A LAMA/LABA fixed dose combination is more convenient and less costly than having to be stabilised on the individual medicines before progressing to the fixed-dose combination.  
What is the key aspect GPs should know about this development?
When initiating a new inhaled therapy, in particular, read the streamlined authority descriptors and ensure the patient’s clinical presentation, whether it be a child or adult with asthma or an adult with COPD, meets the criteria to prescribe that medicine.
For those already on inhaled respiratory medicines, it is a good opportunity to reassess whether they are on the most appropriate medicine for the severity of their condition.
For example, a patient with COPD who is already on an ICS/LABA will also need those medicines prescribed via the streamlined authority process. It is an opportunity to confirm their diagnosis by spirometry and assess their need for an ICS-containing medicine and consider withdrawing the ICS if their FEV1 > 50% predicted and they were not having frequent exacerbations (two or more per year) when they commenced on the ICS/LABA.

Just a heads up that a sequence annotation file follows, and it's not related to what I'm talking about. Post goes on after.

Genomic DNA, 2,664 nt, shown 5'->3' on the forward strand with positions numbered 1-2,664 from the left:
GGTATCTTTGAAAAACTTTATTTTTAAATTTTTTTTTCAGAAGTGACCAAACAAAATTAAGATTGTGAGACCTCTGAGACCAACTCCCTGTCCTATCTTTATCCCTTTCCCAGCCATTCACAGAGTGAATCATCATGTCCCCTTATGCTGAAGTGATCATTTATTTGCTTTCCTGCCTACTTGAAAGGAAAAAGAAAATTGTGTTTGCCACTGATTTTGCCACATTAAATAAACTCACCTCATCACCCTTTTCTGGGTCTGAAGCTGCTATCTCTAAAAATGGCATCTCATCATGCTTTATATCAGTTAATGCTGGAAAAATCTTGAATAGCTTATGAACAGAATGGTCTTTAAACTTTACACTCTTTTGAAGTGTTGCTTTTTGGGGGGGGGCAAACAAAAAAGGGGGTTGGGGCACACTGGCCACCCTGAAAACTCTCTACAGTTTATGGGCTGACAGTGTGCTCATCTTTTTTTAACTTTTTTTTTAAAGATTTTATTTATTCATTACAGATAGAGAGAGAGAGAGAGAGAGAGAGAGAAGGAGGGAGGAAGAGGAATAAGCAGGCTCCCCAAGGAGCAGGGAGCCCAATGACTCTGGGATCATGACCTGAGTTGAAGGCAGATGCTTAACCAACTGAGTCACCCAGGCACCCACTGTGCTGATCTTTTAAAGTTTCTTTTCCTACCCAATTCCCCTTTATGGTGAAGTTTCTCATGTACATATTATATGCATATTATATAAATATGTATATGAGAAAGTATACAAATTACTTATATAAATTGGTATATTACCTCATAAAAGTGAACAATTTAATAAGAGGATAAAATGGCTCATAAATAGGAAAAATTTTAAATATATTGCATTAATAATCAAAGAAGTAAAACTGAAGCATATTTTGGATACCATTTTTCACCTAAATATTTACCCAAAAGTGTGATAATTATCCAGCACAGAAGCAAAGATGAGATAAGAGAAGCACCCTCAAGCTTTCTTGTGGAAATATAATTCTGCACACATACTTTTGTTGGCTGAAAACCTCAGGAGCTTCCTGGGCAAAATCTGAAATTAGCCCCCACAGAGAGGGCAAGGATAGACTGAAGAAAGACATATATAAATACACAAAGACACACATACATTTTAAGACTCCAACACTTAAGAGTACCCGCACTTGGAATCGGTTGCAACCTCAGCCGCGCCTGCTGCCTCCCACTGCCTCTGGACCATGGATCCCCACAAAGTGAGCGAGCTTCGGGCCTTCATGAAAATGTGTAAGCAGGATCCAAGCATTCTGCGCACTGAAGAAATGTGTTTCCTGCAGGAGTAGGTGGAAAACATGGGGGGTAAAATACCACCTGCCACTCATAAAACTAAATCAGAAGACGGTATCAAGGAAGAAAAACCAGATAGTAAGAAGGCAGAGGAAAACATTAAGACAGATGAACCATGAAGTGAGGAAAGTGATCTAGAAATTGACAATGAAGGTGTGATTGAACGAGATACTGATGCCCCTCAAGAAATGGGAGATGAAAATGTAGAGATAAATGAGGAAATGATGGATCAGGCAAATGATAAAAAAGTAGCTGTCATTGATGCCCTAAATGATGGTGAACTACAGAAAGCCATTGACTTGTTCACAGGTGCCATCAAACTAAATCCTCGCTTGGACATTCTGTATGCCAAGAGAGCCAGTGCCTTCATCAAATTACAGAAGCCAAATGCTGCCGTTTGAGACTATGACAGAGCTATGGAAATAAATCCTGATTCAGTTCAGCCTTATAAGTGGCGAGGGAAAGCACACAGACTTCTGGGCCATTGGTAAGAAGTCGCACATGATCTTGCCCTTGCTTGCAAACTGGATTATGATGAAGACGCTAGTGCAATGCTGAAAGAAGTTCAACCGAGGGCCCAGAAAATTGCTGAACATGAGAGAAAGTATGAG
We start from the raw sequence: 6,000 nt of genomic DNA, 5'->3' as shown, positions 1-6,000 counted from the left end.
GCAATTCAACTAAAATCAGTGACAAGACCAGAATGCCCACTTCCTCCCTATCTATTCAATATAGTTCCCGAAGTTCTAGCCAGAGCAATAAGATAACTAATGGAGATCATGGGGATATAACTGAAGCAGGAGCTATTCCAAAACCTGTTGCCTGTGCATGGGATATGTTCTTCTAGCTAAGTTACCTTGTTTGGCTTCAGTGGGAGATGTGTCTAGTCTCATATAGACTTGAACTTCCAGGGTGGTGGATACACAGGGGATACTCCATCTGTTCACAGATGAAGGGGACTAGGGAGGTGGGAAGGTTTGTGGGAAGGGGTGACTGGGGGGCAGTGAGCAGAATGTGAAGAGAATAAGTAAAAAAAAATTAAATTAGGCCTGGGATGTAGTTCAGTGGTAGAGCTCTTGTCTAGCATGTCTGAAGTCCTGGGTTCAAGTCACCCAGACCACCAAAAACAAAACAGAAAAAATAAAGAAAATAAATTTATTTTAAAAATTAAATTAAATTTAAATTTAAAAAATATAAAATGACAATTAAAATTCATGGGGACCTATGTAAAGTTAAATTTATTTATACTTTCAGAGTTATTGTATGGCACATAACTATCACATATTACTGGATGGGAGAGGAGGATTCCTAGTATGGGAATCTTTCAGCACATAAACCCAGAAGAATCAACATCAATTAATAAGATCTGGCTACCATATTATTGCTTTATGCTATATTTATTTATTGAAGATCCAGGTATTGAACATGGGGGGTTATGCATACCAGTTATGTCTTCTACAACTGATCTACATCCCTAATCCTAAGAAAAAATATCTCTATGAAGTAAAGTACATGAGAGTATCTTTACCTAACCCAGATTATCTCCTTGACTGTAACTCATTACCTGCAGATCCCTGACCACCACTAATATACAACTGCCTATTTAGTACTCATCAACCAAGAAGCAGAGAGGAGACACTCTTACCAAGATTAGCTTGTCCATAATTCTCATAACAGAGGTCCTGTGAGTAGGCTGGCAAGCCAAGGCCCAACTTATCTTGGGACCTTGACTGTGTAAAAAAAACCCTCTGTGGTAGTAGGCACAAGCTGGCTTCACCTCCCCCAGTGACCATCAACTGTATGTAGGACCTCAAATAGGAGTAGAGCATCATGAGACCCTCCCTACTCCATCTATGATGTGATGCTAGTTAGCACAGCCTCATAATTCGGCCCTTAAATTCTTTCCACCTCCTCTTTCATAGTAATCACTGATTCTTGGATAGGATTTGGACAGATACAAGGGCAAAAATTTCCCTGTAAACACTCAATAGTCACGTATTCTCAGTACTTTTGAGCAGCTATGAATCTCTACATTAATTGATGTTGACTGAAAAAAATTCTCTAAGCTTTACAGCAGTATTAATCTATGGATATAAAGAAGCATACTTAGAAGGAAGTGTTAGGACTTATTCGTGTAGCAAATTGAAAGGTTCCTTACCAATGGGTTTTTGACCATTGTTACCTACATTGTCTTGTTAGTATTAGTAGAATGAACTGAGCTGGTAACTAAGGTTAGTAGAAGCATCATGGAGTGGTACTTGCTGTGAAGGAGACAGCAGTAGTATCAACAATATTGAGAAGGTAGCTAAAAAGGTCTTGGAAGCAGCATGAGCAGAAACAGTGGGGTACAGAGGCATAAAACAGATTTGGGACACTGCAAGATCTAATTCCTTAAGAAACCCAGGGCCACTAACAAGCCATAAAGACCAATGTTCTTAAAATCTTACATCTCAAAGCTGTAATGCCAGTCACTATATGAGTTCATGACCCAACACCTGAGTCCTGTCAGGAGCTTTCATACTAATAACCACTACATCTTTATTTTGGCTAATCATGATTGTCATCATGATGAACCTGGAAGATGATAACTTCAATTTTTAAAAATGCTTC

Of course, if the patient has co-existing asthma, either from the clinical history or previous investigations, then ICS should not be withdrawn.

asthma COPD medicine restrictions National Asthma Council PBAC